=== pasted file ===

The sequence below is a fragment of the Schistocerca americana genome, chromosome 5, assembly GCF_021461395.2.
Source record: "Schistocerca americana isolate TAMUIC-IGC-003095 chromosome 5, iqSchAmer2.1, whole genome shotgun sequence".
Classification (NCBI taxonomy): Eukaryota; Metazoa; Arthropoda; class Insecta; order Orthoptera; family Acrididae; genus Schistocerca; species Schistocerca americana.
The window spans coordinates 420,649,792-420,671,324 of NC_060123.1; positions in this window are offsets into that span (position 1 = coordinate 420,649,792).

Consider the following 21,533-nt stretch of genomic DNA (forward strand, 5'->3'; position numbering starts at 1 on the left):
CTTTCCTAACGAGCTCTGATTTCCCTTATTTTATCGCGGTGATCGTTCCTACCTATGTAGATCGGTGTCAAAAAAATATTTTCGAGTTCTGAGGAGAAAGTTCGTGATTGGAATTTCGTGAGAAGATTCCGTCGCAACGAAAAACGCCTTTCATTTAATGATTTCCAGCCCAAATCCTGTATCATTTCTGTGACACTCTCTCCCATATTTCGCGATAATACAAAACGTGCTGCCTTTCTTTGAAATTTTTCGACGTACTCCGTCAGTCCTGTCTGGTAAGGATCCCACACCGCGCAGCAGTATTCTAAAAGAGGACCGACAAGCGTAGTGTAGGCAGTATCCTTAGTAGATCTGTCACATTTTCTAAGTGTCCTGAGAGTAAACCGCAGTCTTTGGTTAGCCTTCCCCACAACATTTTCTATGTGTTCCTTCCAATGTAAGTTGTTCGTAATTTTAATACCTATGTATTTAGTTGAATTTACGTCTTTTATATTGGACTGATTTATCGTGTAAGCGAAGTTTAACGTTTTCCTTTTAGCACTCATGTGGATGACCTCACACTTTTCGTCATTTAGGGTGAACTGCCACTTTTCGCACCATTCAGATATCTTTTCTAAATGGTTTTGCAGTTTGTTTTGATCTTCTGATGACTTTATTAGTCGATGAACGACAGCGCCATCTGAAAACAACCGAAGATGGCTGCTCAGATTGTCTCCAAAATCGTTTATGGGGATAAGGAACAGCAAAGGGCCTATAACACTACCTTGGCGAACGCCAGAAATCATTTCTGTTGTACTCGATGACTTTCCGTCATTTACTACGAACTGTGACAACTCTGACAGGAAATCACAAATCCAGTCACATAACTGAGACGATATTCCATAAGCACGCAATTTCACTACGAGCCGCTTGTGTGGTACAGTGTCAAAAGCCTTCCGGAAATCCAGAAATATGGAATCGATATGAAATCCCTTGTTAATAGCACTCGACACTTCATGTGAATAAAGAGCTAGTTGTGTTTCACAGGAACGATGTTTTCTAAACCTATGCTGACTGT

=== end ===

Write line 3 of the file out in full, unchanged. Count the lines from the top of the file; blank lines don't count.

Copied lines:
Classification (NCBI taxonomy): Eukaryota; Metazoa; Arthropoda; class Insecta; order Orthoptera; family Acrididae; genus Schistocerca; species Schistocerca americana.